Buoyancy

****

Reviewed by: Amber Wilkinson

Buoyancy
"Rathjen captures the monotony of this existence and the casual violence of it with mounting tension as Chakra himself becomes brutalised - we view key violent acts, not by watching them, but by observing the effect they have" | Photo: Rafael Winer

The arc of Rodd Rathjen's tale of modern day slavery may be familiar but it's firmly embedded in the harsh realities of life for all-too many young Cambodians who find themselves trapped at sea as forced labourers. Even before that, teenage Cambodian Chakra (Sarm Heng) doesn't have it easy and writer/director Rodd Rathjen shows his keen eye for visual storytelling from the start as we watch the 14-year-old hefting a bag of rice on his shoulders along a road in the heat as other kids of a similar age stream past him in their school uniforms.

The only school Chakra is destined for is the one involving hard knocks, as his dad is literally and figuratively farming him out to help with local crop sowing and fertilising. No wonder then that the tales of the 8000 baht a month he could earn in Thailand sound appealing. Even the money to travel there is no barrier, he's told, he can borrow it from the broker and pay them back once he's earning. We know what this means before Chakra does, of course, as he finds himself hived off with another older man, Kea (Mony Ros) and told that as they don't have the fee they must work in "a different factory" from those that do.

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The factory, it turns out, is a fishing boat, where the pair are soon set to work hefting and shovelling for Thai captain Rom Ran (Thanawut Ketsaro), who runs his ship with the sort of off-hand but cheerfully brutal violence that really makes your skin crawl. The end of the day brings only a cup of rice and a handful of hours sleep before the process must be repeated. Rathjen captures the monotony of this existence and the casual violence of it with mounting tension as Chakra himself becomes brutalised - we view key violent acts, not by watching them, but by observing the effect they have on the youngster. There's an emphasis on the crushing physicality of the work, stitched through with a quiet desperation that it may never end, with Chakra and Kea's hopes of reprieve fading like the number 11 on the back of Chakra's T-shirt (sharp costume work from Salin Kuong).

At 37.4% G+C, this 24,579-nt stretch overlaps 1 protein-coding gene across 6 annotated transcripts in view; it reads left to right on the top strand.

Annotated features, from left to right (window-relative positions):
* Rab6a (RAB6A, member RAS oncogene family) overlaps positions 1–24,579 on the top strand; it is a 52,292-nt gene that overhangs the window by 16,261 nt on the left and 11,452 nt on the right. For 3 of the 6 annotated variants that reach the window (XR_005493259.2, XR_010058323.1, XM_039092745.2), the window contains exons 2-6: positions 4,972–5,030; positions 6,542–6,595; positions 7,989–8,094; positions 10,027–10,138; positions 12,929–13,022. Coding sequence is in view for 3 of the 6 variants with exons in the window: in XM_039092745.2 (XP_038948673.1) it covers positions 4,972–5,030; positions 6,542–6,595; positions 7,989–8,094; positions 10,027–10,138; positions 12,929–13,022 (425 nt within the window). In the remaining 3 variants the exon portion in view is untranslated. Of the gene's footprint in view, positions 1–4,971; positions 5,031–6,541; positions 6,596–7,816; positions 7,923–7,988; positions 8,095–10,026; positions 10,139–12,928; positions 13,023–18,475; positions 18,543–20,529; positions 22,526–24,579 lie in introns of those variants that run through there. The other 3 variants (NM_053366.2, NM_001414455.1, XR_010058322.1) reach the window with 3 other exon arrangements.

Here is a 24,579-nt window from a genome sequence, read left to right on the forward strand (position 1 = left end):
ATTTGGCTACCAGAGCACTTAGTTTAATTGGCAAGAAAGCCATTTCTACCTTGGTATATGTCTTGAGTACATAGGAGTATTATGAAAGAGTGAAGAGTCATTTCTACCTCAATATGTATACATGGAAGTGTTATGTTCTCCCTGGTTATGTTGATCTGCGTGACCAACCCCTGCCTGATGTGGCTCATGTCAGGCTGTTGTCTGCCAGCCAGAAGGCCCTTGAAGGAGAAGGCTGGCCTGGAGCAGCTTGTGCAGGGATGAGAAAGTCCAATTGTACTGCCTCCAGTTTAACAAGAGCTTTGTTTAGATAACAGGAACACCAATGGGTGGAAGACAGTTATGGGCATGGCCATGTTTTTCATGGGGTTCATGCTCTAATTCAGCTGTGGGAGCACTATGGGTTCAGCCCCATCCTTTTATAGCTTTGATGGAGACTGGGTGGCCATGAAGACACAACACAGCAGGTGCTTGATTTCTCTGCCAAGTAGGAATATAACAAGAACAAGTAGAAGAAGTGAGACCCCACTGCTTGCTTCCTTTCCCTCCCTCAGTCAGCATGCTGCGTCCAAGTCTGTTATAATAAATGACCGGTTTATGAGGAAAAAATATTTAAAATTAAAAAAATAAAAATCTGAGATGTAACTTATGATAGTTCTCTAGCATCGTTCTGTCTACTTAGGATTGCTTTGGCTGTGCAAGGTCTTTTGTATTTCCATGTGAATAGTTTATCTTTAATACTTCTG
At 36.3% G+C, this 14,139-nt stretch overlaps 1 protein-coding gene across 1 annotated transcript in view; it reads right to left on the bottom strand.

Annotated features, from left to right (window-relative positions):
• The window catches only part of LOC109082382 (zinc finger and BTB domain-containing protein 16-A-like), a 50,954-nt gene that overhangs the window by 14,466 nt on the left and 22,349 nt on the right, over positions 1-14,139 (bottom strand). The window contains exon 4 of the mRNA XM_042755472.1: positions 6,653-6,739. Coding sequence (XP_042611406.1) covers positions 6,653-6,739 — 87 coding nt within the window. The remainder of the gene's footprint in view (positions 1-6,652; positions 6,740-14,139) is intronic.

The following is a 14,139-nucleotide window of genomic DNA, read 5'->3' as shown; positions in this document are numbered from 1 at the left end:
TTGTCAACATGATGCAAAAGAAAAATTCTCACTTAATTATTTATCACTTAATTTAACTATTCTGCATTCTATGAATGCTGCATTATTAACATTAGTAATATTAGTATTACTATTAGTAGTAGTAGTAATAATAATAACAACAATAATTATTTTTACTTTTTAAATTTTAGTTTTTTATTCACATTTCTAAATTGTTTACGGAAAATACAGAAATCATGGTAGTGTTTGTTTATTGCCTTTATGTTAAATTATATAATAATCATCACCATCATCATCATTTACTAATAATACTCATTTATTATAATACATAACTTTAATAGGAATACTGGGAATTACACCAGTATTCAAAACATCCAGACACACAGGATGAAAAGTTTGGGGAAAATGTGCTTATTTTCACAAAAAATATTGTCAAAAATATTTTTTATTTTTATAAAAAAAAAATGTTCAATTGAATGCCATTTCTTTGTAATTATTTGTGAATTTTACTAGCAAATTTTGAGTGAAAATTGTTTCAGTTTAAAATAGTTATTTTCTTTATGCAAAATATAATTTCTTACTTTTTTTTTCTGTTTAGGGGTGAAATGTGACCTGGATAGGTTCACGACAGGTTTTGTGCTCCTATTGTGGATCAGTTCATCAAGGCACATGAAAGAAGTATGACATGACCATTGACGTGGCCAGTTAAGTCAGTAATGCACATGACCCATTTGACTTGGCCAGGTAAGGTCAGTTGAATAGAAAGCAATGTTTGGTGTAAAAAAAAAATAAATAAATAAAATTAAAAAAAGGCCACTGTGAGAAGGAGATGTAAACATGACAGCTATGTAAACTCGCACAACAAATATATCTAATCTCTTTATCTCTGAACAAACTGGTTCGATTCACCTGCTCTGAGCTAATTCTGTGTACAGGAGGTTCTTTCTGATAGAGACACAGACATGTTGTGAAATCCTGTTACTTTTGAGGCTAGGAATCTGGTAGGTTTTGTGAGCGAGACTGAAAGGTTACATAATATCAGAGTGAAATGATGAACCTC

As the days wear on, Rom Ran starts to treat Chakra like a sort of neglected pet, tossing him scraps of fish now and again, while the older men prove less resilient in the face of slave rations. Given the physicality of the work, there's little place for small talk but newcomer Heng conveys the mixture of loss, anger and resilience of Chakra with impressive skill, while Ketsaro avoids caricature to bring a blend of swagger and underlying intelligence to Rom Ran, while also allowing his character to show the merest flicker of how unsettled Chakra's ability to stare him down makes him. By focusing on the physical rather than mental state of his protagonist, Rathgen, whose film has been selected as Australia's Foreign Language Oscar nominee, forces us to consider the lack of time and energy, not just to think about escape, but to think about anything other than survival. There are thought to be about 200,000 boys and men on slave ships like these - and the greatest of all the horrors, perhaps, is that all this suffering is for fish used in dog food. Something for us all to chew on.

Reviewed on: 27 Dec 2020
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Story of a 14-year-old who is enslaved on a fishing trawler.

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BIFF 2019

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